Ohio’s medical marijuana industry pulled in nearly $60 million in its first year of sales, with increased access to dispensaries and falling prices making up for the market’s sluggish start.
Roughly 50% of the state’s total medical marijuana sales came in the last quarter of 2019, but it wasn’t enough to drive sales to the heights of other, similar medical cannabis markets that launched in the past couple of years such as Maryland and Pennsylvania.
While access to medical marijuana in Ohio was extremely limited at launch – the program kicked off with just five dispensaries that sold only dried cannabis flower – dispensaries continued to open at a steady clip over the course of the year.
Currently, 46 dispensaries are operating throughout the state.
The percentage of Ohio’s patient base making a purchase from a dispensary also rose. In March 2019, only 40% made a purchase from a dispensary. By December, 71% of registered medical marijuana patients had made such a purchase.
Currently, 0.7% of Ohio’s population is on the state’s medical marijuana registry, in line with Pennsylvania, which had approximately 0.6% of its population registered at the end of its first year of sales.
Ohio’s patient counts started at 13,000 in January 2019, increasing to just over 78,000 by the end of December 2019 – a sixfold increase over the course of the year.
Limited supply, driven by a lack of licensed cultivators and processors, kept prices in Ohio high throughout much of 2019. A June 2019 survey of medical marijuana patients in Ohio identified high costs as the primary reason keeping patients from purchasing MMJ from a licensed dispensary.
Prices, however, appear to be falling. Using data from the state that details total sales, total number of infused product units sold and total pounds of flower sold, Marijuana Business Daily estimates the current average price for an ounce of medical cannabis in Ohio is $260, down from roughly $450 per ounce in April 2019.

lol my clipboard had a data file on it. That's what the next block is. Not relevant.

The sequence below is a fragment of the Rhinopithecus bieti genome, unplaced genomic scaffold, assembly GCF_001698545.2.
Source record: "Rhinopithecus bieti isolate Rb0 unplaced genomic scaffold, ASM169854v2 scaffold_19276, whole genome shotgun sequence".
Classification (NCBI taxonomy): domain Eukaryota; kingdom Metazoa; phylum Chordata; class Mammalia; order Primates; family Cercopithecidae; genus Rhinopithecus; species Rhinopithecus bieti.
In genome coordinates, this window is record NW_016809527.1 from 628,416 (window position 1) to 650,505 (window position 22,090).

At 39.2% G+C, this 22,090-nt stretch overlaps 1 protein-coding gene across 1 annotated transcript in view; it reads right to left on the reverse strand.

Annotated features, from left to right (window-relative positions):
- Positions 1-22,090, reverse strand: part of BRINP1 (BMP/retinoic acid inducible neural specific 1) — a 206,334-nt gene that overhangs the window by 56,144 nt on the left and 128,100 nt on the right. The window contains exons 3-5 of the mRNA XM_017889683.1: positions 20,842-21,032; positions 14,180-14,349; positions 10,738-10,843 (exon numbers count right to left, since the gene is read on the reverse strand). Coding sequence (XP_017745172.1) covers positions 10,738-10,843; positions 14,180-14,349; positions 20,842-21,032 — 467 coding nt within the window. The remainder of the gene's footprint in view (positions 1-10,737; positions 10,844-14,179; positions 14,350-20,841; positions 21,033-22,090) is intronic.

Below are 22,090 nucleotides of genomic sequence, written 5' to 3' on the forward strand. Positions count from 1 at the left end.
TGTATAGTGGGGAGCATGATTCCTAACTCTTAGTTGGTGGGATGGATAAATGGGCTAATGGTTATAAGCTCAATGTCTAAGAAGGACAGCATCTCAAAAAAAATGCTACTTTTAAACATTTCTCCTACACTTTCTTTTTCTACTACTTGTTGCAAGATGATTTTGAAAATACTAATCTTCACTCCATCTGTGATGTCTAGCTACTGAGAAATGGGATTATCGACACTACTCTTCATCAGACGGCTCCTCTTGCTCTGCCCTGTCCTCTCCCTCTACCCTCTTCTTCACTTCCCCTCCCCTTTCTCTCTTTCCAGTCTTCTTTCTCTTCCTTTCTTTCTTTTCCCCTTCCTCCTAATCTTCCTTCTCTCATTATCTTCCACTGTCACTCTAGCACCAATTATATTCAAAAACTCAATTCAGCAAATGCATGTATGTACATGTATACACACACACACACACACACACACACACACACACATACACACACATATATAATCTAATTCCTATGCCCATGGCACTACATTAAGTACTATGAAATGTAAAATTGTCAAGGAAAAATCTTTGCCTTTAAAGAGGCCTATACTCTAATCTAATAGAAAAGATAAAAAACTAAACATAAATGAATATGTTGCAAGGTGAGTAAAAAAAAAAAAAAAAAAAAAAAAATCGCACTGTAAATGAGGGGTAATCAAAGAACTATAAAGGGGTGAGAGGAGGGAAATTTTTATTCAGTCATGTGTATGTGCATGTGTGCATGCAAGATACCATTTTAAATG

As more MMJ processors received licenses in Ohio, sales of infused products – which include offerings such as edibles, concentrates and tinctures – began to climb.
In December 2019, roughly seven of every 10 transactions involved the sale of an infused product. That’s up from one of every 10 transactions in May 2019, the first month edible products were available for sale in Ohio.
Looking forward, access will need to continue to improve if Ohio’s medical marijuana market is to reach its full potential.
The law currently allows for a maximum of 60 dispensaries in the state. While Ohio isn’t as restrictive as some MMJ markets, such as Minnesota or Delaware, on a per capita basis it’s a relatively low number of dispensaries.
Once the state hits its cap of 60 dispensaries, many medical marijuana patients will still need to drive substantial distances to access a dispensary.
Eli McVey can be reached at email@example.com